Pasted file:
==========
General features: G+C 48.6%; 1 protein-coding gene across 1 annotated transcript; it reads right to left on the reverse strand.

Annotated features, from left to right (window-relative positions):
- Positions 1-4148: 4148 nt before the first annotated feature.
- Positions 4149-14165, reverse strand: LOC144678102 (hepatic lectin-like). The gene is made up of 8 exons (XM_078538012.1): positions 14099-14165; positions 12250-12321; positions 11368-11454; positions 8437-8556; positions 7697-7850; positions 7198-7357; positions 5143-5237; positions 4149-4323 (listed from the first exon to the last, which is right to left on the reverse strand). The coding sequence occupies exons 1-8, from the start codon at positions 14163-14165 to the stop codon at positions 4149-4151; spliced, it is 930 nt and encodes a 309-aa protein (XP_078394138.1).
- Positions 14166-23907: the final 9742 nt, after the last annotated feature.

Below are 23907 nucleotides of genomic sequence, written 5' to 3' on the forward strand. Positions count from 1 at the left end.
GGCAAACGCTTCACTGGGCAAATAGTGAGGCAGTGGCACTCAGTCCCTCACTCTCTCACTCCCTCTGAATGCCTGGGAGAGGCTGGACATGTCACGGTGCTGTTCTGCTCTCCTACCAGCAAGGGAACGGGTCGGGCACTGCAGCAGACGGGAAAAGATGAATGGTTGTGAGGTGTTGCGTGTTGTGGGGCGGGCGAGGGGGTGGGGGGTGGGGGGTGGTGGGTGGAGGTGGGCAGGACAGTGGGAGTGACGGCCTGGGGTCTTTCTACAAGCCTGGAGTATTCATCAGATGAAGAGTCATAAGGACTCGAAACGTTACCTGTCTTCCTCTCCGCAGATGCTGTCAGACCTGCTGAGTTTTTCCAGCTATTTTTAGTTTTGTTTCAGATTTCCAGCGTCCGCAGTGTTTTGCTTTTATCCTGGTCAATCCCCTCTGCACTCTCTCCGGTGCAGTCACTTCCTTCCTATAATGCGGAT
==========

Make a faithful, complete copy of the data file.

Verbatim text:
General features: G+C 48.6%; 1 protein-coding gene across 1 annotated transcript; it reads right to left on the reverse strand.

Annotated features, from left to right (window-relative positions):
- Positions 1-4148: 4148 nt before the first annotated feature.
- Positions 4149-14165, reverse strand: LOC144678102 (hepatic lectin-like). The gene is made up of 8 exons (XM_078538012.1): positions 14099-14165; positions 12250-12321; positions 11368-11454; positions 8437-8556; positions 7697-7850; positions 7198-7357; positions 5143-5237; positions 4149-4323 (listed from the first exon to the last, which is right to left on the reverse strand). The coding sequence occupies exons 1-8, from the start codon at positions 14163-14165 to the stop codon at positions 4149-4151; spliced, it is 930 nt and encodes a 309-aa protein (XP_078394138.1).
- Positions 14166-23907: the final 9742 nt, after the last annotated feature.

Below are 23907 nucleotides of genomic sequence, written 5' to 3' on the forward strand. Positions count from 1 at the left end.
GGCAAACGCTTCACTGGGCAAATAGTGAGGCAGTGGCACTCAGTCCCTCACTCTCTCACTCCCTCTGAATGCCTGGGAGAGGCTGGACATGTCACGGTGCTGTTCTGCTCTCCTACCAGCAAGGGAACGGGTCGGGCACTGCAGCAGACGGGAAAAGATGAATGGTTGTGAGGTGTTGCGTGTTGTGGGGCGGGCGAGGGGGTGGGGGGTGGGGGGTGGTGGGTGGAGGTGGGCAGGACAGTGGGAGTGACGGCCTGGGGTCTTTCTACAAGCCTGGAGTATTCATCAGATGAAGAGTCATAAGGACTCGAAACGTTACCTGTCTTCCTCTCCGCAGATGCTGTCAGACCTGCTGAGTTTTTCCAGCTATTTTTAGTTTTGTTTCAGATTTCCAGCGTCCGCAGTGTTTTGCTTTTATCCTGGTCAATCCCCTCTGCACTCTCTCCGGTGCAGTCACTTCCTTCCTATAATGCGGAT